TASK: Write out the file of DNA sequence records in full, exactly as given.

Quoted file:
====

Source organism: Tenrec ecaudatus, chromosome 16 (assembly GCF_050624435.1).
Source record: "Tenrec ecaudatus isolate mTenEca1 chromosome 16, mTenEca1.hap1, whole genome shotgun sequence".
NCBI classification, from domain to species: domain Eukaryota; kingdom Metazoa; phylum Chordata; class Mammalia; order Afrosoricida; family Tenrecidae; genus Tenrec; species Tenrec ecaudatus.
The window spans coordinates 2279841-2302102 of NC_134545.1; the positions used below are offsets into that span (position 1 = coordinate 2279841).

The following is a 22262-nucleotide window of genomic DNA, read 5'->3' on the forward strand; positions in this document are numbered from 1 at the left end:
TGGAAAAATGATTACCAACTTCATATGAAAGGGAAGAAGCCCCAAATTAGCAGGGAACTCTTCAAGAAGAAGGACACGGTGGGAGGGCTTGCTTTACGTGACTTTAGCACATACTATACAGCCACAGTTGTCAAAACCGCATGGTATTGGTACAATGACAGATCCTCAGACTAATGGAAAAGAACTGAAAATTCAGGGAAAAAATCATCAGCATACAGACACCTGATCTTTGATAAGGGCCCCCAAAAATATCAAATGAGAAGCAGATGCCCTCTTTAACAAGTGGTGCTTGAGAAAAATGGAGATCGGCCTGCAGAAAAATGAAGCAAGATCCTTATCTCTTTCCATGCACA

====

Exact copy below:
Source organism: Tenrec ecaudatus, chromosome 16 (assembly GCF_050624435.1).
Source record: "Tenrec ecaudatus isolate mTenEca1 chromosome 16, mTenEca1.hap1, whole genome shotgun sequence".
NCBI classification, from domain to species: domain Eukaryota; kingdom Metazoa; phylum Chordata; class Mammalia; order Afrosoricida; family Tenrecidae; genus Tenrec; species Tenrec ecaudatus.
The window spans coordinates 2279841-2302102 of NC_134545.1; the positions used below are offsets into that span (position 1 = coordinate 2279841).

The following is a 22262-nucleotide window of genomic DNA, read 5'->3' on the forward strand; positions in this document are numbered from 1 at the left end:
TGGAAAAATGATTACCAACTTCATATGAAAGGGAAGAAGCCCCAAATTAGCAGGGAACTCTTCAAGAAGAAGGACACGGTGGGAGGGCTTGCTTTACGTGACTTTAGCACATACTATACAGCCACAGTTGTCAAAACCGCATGGTATTGGTACAATGACAGATCCTCAGACTAATGGAAAAGAACTGAAAATTCAGGGAAAAAATCATCAGCATACAGACACCTGATCTTTGATAAGGGCCCCCAAAAATATCAAATGAGAAGCAGATGCCCTCTTTAACAAGTGGTGCTTGAGAAAAATGGAGATCGGCCTGCAGAAAAATGAAGCAAGATCCTTATCTCTTTCCATGCACA